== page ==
You don’t have to have moved house recently to appreciate Giselle LeBleu’s spooky, warm and thoroughly original storytelling show: but as her protagonist explores the pain of leaving the apartment she grew up in, something familiar bit away at me. In lyrical prose, she describes her mother’s Harlem apartment: a place that’s full of light, and marked by three decades of memories. Her narrative explores the fury that comes with displacement, deepened by the knowledge that her mother’s home is being marketed to white hipsters, part of a wider trend of gentrification.
But she’s also self-aware enough to satirise the petulance of a woman who’s determinedly dependent on her cool, free-spirited mother, who’s more than ready to cut the umbilical cord for a second time. Her narrative explores this relationship, recreating her time inside the womb, another lost home, in a hilarious sequence of perverse kicks and squeals.
These real world troubles are misted over with a smoke-machine fug of magic. It’s the kind of Hollywood-engineered, politically weighted magic that powers the horrendously misjudged romcom Ghost, whose medium character Oda Mae Brown exists entirely to enable the central white couple’s romance – but still, for all its ersatz campiness, has a kind of hold on Giselle. There’s a real pain and familiarity to the way she explores the sense of betrayal that comes with realising that a favourite movie (or anything) is also a bit toxic, built on stereotypes that feel uncomfortable. The scene where she enacts the movie’s endlessly creepy love scene was especially great, her hands reluctantly pawing at the air and her animated face shifting fluidly between pretended passion, and discomfort at the weirdness of the role Whoopi Goldberg’s character reluctantly plays.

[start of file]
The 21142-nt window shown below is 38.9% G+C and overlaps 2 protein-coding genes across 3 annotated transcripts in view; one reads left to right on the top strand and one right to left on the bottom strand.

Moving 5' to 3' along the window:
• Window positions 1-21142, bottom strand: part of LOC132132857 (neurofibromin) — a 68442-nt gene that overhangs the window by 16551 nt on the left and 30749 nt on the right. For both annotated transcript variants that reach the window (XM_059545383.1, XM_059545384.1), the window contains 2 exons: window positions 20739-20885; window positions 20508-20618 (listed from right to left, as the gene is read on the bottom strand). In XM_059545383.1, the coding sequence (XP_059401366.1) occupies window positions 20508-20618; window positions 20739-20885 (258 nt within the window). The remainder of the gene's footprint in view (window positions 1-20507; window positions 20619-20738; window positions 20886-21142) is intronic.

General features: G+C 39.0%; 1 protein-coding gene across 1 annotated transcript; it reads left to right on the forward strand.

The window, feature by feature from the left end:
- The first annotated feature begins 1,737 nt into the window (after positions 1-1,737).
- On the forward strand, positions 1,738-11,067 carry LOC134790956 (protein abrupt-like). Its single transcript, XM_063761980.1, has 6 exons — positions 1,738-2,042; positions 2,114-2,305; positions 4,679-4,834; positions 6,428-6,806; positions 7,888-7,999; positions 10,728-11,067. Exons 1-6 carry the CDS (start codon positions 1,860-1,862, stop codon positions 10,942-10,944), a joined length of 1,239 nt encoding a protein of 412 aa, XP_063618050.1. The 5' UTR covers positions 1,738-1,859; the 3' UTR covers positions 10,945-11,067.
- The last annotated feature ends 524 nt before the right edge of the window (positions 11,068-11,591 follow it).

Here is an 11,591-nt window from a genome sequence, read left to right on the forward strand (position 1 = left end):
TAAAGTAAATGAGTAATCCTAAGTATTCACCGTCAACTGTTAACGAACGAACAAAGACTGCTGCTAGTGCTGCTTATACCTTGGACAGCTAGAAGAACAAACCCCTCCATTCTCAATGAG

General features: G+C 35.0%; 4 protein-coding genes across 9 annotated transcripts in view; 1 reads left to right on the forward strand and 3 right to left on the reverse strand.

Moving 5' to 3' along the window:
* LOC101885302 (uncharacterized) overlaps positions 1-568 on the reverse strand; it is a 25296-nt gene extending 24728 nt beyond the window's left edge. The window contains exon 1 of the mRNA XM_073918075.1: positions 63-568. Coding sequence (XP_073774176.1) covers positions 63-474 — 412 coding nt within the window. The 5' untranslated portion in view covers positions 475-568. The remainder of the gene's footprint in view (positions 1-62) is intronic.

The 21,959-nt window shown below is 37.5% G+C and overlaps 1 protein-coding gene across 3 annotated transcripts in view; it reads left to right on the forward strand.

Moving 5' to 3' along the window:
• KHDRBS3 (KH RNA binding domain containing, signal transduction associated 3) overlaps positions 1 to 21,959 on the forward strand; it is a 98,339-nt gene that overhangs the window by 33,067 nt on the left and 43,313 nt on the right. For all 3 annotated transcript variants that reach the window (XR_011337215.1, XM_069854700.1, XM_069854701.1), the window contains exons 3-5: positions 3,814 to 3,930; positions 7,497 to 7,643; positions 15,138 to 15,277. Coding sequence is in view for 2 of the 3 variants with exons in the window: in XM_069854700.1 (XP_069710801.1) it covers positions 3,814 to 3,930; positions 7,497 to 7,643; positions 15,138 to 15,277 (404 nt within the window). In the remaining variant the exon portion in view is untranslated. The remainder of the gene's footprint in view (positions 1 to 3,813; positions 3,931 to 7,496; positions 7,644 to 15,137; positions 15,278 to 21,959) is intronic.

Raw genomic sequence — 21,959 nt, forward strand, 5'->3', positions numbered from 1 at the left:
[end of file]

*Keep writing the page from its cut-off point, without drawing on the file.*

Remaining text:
The intriguing strands that make up this show don’t quite resolve: these weighty ideas hang in the air like so much smoke, without quite materialising into a final emotional punch. Similarly, live music from Lydia Benecke is appropriately atmospheric (if a little underpowered) but the show’s design, a single, redundant hanging window frame, doesn’t quite sell its dark magic. Still, if The Year of the Rooster Monk ends in an unexpectedly positive place, there’s still enough bleak mysticism underpinning it to cast doubt on this happy ending.
Giselle ends her show by telling us it’s Mother’s Day tomorrow – bring your Mum! At a hefty percentage of fringe shows that would be opportunism, but it’s actually not a bad suggestion: a place to think about the strength of those ties that link us to people and places, and why its so hard to sever them.
The Year of the Rooster Monk is on at Vault Festival until Sunday 11th March. Book tickets here.